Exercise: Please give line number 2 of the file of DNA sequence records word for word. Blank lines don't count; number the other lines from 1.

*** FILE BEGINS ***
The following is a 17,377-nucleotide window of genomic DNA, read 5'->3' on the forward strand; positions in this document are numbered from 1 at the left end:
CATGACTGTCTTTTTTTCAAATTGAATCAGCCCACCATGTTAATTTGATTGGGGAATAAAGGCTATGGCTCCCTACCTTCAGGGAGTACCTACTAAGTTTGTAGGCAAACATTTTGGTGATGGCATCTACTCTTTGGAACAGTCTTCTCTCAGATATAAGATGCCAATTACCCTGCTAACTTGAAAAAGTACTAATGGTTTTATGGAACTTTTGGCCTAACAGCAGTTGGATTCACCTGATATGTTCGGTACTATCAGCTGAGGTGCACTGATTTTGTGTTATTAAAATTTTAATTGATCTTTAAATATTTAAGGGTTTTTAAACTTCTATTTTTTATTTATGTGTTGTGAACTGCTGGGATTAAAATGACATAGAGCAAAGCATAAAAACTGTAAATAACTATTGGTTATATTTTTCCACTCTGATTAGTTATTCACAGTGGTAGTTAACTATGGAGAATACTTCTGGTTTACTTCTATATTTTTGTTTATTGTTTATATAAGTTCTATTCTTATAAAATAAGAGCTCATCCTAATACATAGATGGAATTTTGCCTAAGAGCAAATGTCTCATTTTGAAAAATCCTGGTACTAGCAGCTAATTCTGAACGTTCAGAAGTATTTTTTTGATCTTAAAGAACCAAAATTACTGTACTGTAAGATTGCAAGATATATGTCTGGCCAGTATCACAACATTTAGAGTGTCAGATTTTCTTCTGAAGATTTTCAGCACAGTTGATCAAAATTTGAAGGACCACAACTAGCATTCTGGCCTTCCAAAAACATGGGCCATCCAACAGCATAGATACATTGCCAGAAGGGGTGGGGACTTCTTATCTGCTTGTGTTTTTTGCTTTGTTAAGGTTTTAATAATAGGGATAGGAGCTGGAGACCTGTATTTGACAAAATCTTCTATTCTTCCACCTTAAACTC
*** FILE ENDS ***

CATGACTGTCTTTTTTTCAAATTGAATCAGCCCACCATGTTAATTTGATTGGGGAATAAAGGCTATGGCTCCCTACCTTCAGGGAGTACCTACTAAGTTTGTAGGCAAACATTTTGGTGATGGCATCTACTCTTTGGAACAGTCTTCTCTCAGATATAAGATGCCAATTACCCTGCTAACTTGAAAAAGTACTAATGGTTTTATGGAACTTTTGGCCTAACAGCAGTTGGATTCACCTGATATGTTCGGTACTATCAGCTGAGGTGCACTGATTTTGTGTTATTAAAATTTTAATTGATCTTTAAATATTTAAGGGTTTTTAAACTTCTATTTTTTATTTATGTGTTGTGAACTGCTGGGATTAAAATGACATAGAGCAAAGCATAAAAACTGTAAATAACTATTGGTTATATTTTTCCACTCTGATTAGTTATTCACAGTGGTAGTTAACTATGGAGAATACTTCTGGTTTACTTCTATATTTTTGTTTATTGTTTATATAAGTTCTATTCTTATAAAATAAGAGCTCATCCTAATACATAGATGGAATTTTGCCTAAGAGCAAATGTCTCATTTTGAAAAATCCTGGTACTAGCAGCTAATTCTGAACGTTCAGAAGTATTTTTTTGATCTTAAAGAACCAAAATTACTGTACTGTAAGATTGCAAGATATATGTCTGGCCAGTATCACAACATTTAGAGTGTCAGATTTTCTTCTGAAGATTTTCAGCACAGTTGATCAAAATTTGAAGGACCACAACTAGCATTCTGGCCTTCCAAAAACATGGGCCATCCAACAGCATAGATACATTGCCAGAAGGGGTGGGGACTTCTTATCTGCTTGTGTTTTTTGCTTTGTTAAGGTTTTAATAATAGGGATAGGAGCTGGAGACCTGTATTTGACAAAATCTTCTATTCTTCCACCTTAAACTC